A pocket-size shortwave radio.
For three years, Mr. Chen looked forward to the hours after curfew. With a blanket wrapped over his head and the radio's metal antenna parallel to his body, he lay still as the vibrating device under his ear brought to life a world outside the prison's walls. Petitioners, protesters, human rights abuses, a grassroots movement to cut ties with the Chinese Communist Party (CCP)—in that tiny murmuring voice, he saw them all. He was free.
Over the decade since Mr. Chen escaped to the United States, the pool of Western broadcasters for information-hungry Chinese like him has shrunk considerably.
Radio powerhouses—BBC, Deutsche Welle, Voice of America—have either cut back on their China service or moved programs online. Meanwhile, the "Great Firewall," the regime's censorship apparatus aimed at isolating China digitally, seems only to grow taller by the day.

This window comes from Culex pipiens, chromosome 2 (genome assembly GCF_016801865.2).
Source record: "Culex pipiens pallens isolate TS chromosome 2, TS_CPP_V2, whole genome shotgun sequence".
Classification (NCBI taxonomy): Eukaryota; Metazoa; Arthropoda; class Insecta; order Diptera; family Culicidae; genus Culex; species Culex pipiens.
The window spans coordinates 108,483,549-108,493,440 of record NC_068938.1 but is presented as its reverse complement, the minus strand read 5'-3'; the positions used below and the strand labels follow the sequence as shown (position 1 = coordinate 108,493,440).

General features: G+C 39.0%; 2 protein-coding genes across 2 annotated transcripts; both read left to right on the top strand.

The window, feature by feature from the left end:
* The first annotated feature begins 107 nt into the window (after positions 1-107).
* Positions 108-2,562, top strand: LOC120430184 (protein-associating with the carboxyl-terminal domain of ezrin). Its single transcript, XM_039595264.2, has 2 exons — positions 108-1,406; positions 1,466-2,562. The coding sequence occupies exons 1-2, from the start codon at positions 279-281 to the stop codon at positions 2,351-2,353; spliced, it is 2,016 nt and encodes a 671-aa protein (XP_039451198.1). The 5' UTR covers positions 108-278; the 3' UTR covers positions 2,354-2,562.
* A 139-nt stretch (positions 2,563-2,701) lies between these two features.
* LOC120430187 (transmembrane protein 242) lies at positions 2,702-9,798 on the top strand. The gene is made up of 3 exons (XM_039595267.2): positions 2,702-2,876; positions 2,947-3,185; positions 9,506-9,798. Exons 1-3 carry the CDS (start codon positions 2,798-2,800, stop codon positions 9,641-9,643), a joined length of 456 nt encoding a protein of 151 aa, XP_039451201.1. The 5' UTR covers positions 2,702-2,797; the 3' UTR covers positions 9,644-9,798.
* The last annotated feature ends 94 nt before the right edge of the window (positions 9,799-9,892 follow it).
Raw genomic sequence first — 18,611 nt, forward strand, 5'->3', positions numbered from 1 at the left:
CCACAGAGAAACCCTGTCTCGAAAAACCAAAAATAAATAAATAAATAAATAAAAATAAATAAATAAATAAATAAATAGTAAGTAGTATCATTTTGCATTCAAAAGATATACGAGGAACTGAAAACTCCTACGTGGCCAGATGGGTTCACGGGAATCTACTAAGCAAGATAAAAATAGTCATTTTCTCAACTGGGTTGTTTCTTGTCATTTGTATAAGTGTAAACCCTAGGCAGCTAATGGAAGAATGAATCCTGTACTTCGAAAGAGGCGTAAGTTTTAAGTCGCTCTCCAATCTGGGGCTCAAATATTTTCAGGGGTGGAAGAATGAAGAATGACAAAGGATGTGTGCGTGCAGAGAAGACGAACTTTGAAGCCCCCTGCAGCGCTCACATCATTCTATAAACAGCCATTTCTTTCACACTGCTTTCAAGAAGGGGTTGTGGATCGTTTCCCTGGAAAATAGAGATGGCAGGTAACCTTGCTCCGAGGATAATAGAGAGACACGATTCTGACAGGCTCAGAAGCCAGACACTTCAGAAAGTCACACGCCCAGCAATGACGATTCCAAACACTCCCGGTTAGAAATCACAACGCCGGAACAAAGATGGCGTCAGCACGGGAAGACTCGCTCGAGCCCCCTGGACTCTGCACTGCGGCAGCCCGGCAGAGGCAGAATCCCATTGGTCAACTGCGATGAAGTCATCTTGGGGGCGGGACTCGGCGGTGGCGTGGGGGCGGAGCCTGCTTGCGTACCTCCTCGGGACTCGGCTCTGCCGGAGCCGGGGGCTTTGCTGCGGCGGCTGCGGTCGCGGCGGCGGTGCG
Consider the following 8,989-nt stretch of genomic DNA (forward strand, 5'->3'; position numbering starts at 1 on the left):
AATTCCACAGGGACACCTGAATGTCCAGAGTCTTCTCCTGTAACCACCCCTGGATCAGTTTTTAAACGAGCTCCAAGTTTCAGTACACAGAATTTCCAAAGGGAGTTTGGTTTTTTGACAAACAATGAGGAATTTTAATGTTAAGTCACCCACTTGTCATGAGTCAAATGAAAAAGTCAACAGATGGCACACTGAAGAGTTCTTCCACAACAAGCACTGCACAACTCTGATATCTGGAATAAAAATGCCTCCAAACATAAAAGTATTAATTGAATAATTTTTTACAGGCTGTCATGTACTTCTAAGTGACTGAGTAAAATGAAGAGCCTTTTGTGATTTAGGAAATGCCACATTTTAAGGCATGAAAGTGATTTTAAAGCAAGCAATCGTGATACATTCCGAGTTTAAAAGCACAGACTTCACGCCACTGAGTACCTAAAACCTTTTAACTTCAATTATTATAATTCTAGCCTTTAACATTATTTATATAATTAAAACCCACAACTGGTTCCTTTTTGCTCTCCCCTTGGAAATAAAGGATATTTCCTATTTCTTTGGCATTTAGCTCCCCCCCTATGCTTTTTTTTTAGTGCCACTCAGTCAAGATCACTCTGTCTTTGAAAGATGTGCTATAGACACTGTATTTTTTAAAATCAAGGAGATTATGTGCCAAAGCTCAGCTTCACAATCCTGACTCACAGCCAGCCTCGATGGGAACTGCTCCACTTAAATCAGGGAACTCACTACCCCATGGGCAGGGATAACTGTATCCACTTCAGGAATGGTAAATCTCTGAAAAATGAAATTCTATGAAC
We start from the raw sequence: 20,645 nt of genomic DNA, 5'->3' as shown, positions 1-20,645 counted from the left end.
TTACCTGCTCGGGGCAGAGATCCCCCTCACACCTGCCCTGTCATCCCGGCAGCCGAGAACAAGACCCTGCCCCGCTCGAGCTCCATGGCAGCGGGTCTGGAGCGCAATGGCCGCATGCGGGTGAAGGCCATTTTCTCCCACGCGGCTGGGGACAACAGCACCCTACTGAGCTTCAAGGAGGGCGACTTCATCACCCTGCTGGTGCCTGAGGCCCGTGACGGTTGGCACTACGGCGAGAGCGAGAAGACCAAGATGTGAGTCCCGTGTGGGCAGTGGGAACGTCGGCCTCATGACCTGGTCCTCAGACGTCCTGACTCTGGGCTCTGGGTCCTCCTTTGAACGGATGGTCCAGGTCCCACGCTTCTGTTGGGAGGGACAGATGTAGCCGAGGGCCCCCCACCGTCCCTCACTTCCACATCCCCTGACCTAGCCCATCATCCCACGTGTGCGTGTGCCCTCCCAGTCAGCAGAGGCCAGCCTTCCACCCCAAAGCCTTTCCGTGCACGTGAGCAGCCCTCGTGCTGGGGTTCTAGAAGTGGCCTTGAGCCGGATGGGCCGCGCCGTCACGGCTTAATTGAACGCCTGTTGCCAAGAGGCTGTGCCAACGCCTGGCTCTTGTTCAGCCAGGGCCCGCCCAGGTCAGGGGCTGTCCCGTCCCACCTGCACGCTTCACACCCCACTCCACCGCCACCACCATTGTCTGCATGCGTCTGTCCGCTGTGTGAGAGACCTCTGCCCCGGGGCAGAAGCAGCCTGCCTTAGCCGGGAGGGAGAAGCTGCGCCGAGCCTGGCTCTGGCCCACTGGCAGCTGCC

Bucking the trend is a largely volunteer-run radio network called Sound of Hope, whose 10 p.m. and midnight segments kept Mr. Chen informed about current affairs in China during his years in prison.
The company now boasts one of the largest shortwave broadcasting networks around China, with about 120 stations beaming signals to China 24/7.
Allen Zeng, Sound of Hope's co-founder and CEO, sees shortwave as the answer to the regime's information blackout.
"They can turn off the internet, carry out the killing, wash clean the blood, and turn it back on," he told The Epoch Times, pointing to Iran's pattern of blocking the internet during nationwide protests.
With shortwave radio, though, "they have nowhere to turn it off," Mr. Zeng said.
"It's like the rain falling down from the sky—they have no way to block the sky."